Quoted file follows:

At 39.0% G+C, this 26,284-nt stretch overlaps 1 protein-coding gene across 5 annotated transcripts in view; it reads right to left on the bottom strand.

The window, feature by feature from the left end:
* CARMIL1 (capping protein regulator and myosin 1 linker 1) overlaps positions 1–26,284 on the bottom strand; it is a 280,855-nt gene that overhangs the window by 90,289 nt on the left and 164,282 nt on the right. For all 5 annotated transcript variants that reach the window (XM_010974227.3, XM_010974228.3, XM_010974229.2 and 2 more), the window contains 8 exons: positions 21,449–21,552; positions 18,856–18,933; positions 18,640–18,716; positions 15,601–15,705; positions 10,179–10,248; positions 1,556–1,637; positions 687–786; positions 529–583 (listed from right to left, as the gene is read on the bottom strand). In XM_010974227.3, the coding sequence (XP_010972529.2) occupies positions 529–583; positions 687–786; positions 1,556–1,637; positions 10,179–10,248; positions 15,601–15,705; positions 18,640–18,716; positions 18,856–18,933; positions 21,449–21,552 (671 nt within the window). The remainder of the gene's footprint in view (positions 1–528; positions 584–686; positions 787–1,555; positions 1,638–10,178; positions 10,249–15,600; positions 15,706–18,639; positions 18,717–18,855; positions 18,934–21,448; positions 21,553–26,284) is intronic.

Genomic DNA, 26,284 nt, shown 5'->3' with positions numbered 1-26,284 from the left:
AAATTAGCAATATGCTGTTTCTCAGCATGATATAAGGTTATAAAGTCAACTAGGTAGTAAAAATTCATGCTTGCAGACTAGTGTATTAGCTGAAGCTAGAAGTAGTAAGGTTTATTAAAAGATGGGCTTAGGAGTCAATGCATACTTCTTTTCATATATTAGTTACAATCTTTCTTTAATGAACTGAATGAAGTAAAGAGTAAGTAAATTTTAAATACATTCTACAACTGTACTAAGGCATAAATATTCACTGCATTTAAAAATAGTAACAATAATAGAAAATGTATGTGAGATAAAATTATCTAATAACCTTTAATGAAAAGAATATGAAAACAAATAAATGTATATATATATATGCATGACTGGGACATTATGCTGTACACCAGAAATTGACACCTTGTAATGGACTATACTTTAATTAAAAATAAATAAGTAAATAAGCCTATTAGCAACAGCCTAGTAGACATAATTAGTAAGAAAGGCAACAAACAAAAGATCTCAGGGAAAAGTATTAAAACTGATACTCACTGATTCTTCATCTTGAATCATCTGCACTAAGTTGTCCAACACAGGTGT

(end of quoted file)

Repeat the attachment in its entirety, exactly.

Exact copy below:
At 39.0% G+C, this 26,284-nt stretch overlaps 1 protein-coding gene across 5 annotated transcripts in view; it reads right to left on the bottom strand.

The window, feature by feature from the left end:
* CARMIL1 (capping protein regulator and myosin 1 linker 1) overlaps positions 1–26,284 on the bottom strand; it is a 280,855-nt gene that overhangs the window by 90,289 nt on the left and 164,282 nt on the right. For all 5 annotated transcript variants that reach the window (XM_010974227.3, XM_010974228.3, XM_010974229.2 and 2 more), the window contains 8 exons: positions 21,449–21,552; positions 18,856–18,933; positions 18,640–18,716; positions 15,601–15,705; positions 10,179–10,248; positions 1,556–1,637; positions 687–786; positions 529–583 (listed from right to left, as the gene is read on the bottom strand). In XM_010974227.3, the coding sequence (XP_010972529.2) occupies positions 529–583; positions 687–786; positions 1,556–1,637; positions 10,179–10,248; positions 15,601–15,705; positions 18,640–18,716; positions 18,856–18,933; positions 21,449–21,552 (671 nt within the window). The remainder of the gene's footprint in view (positions 1–528; positions 584–686; positions 787–1,555; positions 1,638–10,178; positions 10,249–15,600; positions 15,706–18,639; positions 18,717–18,855; positions 18,934–21,448; positions 21,553–26,284) is intronic.

Genomic DNA, 26,284 nt, shown 5'->3' with positions numbered 1-26,284 from the left:
AAATTAGCAATATGCTGTTTCTCAGCATGATATAAGGTTATAAAGTCAACTAGGTAGTAAAAATTCATGCTTGCAGACTAGTGTATTAGCTGAAGCTAGAAGTAGTAAGGTTTATTAAAAGATGGGCTTAGGAGTCAATGCATACTTCTTTTCATATATTAGTTACAATCTTTCTTTAATGAACTGAATGAAGTAAAGAGTAAGTAAATTTTAAATACATTCTACAACTGTACTAAGGCATAAATATTCACTGCATTTAAAAATAGTAACAATAATAGAAAATGTATGTGAGATAAAATTATCTAATAACCTTTAATGAAAAGAATATGAAAACAAATAAATGTATATATATATATGCATGACTGGGACATTATGCTGTACACCAGAAATTGACACCTTGTAATGGACTATACTTTAATTAAAAATAAATAAGTAAATAAGCCTATTAGCAACAGCCTAGTAGACATAATTAGTAAGAAAGGCAACAAACAAAAGATCTCAGGGAAAAGTATTAAAACTGATACTCACTGATTCTTCATCTTGAATCATCTGCACTAAGTTGTCCAACACAGGTGT